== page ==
There are seven papers on hep-ph today, so it may be interesting to look at them to have some idea about the representation of different topics among the phenomenologists. There are no SUSY papers on hep-ph today which might be correlated with the fact that the conference SUSY '06 is just underway.

Erhan Iltan studies phenomenology of models with extra dimensions. He has two large extra dimensions and imagines that the fermions are localized in one of them and the second Higgs field that is being added is localized in another dimension; this could actually bear some resemblance to the intersecting braneworlds. The exotic effects he or she wants to calculate are the electric dipole moments and the flavor lepton number violating decays. The paper has one of the longest titles in the history of science. ;-)

Jonathan Rosner reviews the recent progress in the precise measurements of spectra of hadrons, especially hadrons with heavy quarks, including heavy quark-antiquark bound states, but also glueballs and hybrids.

The UTfit collaboration offers a lot of nice colorful plots indicating the results of many experiments from the realm of B-physics i.e. physics of the bottom quark and its bound states that is the key for determining the precise values of the CKM matrix and the apparent fact that this matrix is the only source of CP violation. Various quantities for different quarks must satisfy certain constraints if the CKM description is accurate, and the authors check this "unitarity triangle fit", as measured at Fermilab, with the help of lattice QCD.

Lorenzo Magnea talks about angularities and other shapes. This is the part of QCD - soft gluon resummations etc. - that is relevant for many processes to be seen at the LHC collider. He derives a scaling rule using purely perturbative QCD methods. It's the kind of paper that Nina Byers would definitely need to consider in her encyclopedia of LHC Standard Model phenomenology.

White, Peschanski, and Thorne also study complex physics of strong interactions. Most of their calculations look like Feynman loop diagrams of cross sections for virtual photons and gluons (at the tree level, gluons don't interact with photons!) in which the loops are created from massive quarks. It is new work following the Soviet BFKL equation from the 1970s that is relevant for a full description of the deep inelastic scattering.

Gao, Zhang, and Chao calculate the decays of a charmed particle (Upsilon) to light quarks. They consider not only the color-singlet initial state but also a color-octet state. For color singlets, they find that the branching ration of Upsilon decaying into "photon quark anti-quark" is about 0.1% while for the octet the ratio is much higher, which could be relevant for verification of the color octet mechanism proposed in non-relativistic QCD.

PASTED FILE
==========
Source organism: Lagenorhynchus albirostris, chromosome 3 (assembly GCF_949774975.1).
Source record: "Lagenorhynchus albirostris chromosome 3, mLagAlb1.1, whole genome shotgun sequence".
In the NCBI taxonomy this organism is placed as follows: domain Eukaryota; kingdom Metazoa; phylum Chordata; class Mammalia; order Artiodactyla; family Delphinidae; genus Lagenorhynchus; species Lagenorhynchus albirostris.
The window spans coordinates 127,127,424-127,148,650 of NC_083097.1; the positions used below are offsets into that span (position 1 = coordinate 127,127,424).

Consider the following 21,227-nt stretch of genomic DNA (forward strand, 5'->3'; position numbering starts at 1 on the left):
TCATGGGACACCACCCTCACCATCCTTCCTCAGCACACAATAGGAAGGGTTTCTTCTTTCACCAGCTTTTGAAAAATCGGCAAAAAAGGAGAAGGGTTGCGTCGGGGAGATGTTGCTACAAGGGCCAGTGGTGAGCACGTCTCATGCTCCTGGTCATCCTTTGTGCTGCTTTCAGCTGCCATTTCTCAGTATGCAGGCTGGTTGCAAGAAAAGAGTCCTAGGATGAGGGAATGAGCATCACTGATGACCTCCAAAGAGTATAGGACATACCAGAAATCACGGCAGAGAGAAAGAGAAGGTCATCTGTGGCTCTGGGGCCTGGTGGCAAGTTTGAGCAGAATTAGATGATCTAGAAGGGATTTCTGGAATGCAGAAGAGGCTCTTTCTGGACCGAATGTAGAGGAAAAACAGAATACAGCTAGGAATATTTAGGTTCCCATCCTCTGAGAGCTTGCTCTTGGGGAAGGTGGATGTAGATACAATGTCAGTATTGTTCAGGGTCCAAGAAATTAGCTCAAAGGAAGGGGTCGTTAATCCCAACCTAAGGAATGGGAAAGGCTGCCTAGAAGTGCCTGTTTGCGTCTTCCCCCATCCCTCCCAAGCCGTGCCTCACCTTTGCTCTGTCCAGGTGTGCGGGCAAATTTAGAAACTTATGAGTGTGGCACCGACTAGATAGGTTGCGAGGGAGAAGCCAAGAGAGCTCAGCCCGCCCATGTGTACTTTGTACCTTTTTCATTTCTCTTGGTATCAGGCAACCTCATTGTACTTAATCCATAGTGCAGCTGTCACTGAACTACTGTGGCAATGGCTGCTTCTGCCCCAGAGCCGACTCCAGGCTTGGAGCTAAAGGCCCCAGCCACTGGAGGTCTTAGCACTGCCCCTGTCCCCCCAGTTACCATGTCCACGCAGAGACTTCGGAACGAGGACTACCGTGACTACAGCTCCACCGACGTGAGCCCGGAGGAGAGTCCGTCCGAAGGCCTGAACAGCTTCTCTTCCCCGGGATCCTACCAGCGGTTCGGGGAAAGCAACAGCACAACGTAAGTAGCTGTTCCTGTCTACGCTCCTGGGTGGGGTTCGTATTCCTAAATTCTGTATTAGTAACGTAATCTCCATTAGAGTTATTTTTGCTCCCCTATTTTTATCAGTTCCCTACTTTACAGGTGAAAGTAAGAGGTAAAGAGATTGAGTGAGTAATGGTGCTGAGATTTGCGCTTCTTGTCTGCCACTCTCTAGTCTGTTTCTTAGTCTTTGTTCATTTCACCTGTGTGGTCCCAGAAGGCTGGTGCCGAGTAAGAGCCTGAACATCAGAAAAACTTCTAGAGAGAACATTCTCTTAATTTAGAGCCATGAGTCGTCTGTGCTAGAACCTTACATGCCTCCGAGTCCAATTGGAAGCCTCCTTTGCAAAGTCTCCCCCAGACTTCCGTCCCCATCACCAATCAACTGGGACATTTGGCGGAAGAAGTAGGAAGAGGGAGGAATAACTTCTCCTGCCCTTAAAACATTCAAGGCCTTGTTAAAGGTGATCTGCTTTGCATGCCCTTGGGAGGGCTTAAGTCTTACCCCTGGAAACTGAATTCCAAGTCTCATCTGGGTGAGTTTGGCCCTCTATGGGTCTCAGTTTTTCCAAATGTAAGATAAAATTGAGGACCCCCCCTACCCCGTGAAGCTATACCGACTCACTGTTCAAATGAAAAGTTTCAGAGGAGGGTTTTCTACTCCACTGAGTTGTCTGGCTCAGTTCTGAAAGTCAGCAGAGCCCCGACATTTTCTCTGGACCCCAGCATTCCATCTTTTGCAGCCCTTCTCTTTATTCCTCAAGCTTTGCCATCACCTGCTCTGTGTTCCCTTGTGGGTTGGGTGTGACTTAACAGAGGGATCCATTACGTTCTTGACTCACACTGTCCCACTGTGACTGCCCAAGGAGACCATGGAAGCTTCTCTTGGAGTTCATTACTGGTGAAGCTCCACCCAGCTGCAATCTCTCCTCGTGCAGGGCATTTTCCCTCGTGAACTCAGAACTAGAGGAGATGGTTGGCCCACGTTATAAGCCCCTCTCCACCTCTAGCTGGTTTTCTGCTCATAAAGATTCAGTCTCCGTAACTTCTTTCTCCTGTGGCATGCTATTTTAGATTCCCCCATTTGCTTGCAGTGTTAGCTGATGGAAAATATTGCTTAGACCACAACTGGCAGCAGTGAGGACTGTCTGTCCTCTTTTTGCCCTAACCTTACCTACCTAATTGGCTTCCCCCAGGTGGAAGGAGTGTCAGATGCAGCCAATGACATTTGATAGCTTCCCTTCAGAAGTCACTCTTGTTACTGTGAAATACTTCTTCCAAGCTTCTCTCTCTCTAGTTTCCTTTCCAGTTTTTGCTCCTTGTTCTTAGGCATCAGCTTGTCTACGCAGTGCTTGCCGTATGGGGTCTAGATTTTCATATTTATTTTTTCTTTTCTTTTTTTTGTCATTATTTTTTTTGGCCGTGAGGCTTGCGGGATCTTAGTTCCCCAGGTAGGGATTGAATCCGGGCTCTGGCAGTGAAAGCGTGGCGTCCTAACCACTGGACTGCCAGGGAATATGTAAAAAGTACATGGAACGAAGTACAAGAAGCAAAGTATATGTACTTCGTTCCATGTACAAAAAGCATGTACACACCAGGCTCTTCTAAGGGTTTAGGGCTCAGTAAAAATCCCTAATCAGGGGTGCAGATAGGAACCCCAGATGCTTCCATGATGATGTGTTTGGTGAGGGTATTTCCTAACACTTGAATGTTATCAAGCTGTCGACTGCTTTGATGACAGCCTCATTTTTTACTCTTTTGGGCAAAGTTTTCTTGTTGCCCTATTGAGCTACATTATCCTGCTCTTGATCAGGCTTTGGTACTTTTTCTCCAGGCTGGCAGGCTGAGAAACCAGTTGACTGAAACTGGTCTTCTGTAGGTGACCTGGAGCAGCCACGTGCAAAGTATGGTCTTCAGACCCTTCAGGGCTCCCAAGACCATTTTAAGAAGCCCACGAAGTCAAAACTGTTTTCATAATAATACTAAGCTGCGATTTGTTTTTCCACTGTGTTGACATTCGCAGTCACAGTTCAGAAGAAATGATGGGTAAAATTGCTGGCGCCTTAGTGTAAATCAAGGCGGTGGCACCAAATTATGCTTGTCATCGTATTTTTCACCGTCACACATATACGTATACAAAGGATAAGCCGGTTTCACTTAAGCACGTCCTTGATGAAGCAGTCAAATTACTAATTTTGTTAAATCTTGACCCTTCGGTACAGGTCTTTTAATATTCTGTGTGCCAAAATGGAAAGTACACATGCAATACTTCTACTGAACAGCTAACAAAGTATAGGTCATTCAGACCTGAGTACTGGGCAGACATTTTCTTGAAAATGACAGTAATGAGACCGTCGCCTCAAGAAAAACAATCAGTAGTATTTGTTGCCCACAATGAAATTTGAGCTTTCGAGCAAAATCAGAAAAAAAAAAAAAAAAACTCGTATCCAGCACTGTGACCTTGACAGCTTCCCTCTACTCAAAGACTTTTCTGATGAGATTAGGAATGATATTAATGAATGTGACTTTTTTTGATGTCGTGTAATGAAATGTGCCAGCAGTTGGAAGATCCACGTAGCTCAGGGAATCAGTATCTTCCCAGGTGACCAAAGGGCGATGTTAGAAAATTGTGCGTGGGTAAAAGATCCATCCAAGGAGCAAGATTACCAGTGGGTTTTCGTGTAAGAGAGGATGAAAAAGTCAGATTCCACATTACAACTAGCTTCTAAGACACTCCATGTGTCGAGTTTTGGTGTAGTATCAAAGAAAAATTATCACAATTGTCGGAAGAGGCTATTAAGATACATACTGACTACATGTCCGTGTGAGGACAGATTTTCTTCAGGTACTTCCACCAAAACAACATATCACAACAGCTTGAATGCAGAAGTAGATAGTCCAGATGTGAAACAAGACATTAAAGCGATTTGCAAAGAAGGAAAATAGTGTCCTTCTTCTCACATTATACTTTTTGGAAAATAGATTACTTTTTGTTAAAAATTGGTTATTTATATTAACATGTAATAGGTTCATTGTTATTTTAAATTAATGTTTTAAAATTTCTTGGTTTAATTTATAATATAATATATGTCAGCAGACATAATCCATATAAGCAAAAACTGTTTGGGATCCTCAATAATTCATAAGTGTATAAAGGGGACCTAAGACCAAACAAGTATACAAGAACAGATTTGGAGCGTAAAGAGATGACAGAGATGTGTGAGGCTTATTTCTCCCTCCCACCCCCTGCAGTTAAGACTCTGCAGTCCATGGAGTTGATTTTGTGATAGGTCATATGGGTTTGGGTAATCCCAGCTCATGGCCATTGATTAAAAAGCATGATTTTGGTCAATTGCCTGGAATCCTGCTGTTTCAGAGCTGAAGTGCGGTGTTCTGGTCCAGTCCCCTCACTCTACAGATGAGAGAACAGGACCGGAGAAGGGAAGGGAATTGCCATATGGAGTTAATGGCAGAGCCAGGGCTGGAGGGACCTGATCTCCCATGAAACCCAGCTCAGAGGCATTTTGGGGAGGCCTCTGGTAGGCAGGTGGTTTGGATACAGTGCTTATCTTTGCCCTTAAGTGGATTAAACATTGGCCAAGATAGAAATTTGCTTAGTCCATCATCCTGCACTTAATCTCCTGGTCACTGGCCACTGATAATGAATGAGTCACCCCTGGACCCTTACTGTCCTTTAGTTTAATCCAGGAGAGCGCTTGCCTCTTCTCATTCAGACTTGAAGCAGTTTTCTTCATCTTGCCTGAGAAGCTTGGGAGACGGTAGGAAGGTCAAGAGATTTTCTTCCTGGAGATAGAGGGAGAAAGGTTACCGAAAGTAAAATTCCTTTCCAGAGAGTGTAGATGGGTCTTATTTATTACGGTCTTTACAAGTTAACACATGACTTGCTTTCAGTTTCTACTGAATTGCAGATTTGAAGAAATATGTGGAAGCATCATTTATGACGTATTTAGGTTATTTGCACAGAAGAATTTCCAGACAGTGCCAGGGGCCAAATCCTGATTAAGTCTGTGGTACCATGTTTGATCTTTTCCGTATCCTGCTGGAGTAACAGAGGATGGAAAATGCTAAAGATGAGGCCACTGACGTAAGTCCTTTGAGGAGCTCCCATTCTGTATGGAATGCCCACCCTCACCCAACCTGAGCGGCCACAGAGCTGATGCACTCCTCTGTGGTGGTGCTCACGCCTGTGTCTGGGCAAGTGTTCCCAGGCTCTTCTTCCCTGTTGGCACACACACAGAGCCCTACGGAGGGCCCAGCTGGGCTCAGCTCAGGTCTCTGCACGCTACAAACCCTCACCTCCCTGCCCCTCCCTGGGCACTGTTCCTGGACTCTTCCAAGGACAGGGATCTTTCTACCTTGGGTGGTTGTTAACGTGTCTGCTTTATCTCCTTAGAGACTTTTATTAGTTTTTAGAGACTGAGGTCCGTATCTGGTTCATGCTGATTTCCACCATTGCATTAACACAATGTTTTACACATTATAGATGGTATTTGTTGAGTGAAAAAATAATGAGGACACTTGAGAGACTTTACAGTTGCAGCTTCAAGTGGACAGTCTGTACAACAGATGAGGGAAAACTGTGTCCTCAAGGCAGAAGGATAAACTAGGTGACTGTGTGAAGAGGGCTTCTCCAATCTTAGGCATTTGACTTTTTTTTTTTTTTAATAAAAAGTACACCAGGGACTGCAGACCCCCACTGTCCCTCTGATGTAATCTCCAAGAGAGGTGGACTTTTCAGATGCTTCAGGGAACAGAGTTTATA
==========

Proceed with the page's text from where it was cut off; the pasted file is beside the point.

Alejandro Rivero tries to find the approximate value of the Weinberg's weak mixing angle (in his case, 0.223 for the squared sine) in the Old Testament. Finally he finds the number in a 1924 timecapsule. There are also words such as "supersymmetry" or "Regge" in the paper. But sorry, Leucipo, I think that the content actually has nothing to do with physics, and it is numerology with the same likelihood of success as the probability that one finds a pound of gold in a generic restroom when one looks sufficiently deeply. ;-)

:-DDDDD

ReplyDeleteSo now you comment on hep-ph too!! (and from the final remark, you so it while looking the film "Paint Your Wagon", where a young Clint Eastwood mines gold out of the floor of restrooms)

Dont worry anyway, it is mostly a remark I considered worthwhile to annotate. Why? Because it originated in a physics model (this "1924" relativistic orbit) and the algebraic expressions are simple enough to appear when doing more serious model building. The "super-" is naive, yep, just done to stress that the mass terms are to be evaluated for s=1 and s=1/2. The more numerological fact is the amusing fact that the formula also hits the square mass of the higgs field, with the adequate negative sign.

Of course the expresions on masses are nonsense if one thinks that such relationships are to be stablished at GUT level and then run down via renormalisatio group. I am beginning to believe this is not so, because the mass of the top is amusingly coincidental with the electroweak vacuum (as mentioned in the paper).

hep-th/0606142

ReplyDeleteIt's about meritorious evidence of the Sen’s third conjecture: there are no on-shell perturbative excitations of the tachyon vacuum in OSFT.

I have always been wondering whether there is some maximal length cutoff on arxiv-titles. I should try that...

ReplyDeleteI will be travelling tomorrow so I will not know of the news of the Higgs. But if roumours are confirmed, someone should convince Hans to write a paper more readable than mine.

ReplyDeleteNow, let me remember that this paper, taking as reference mass input the Z0 mass, was able to give the mass of W and two extras mases; one was at the typical value of top, or electroweak vacuum depending normalization. The other mass I didn't like, and in fact I did some efforts (in physicsforums, mainly) to retort it down to 115 or 113 GeV. But well, you can go again to the paper, go to formula 9, and read:

122.384 GeV

Five years later, the paper is hard to follow even to me; it is fortunate that all the discussion is archived in physicsforums.

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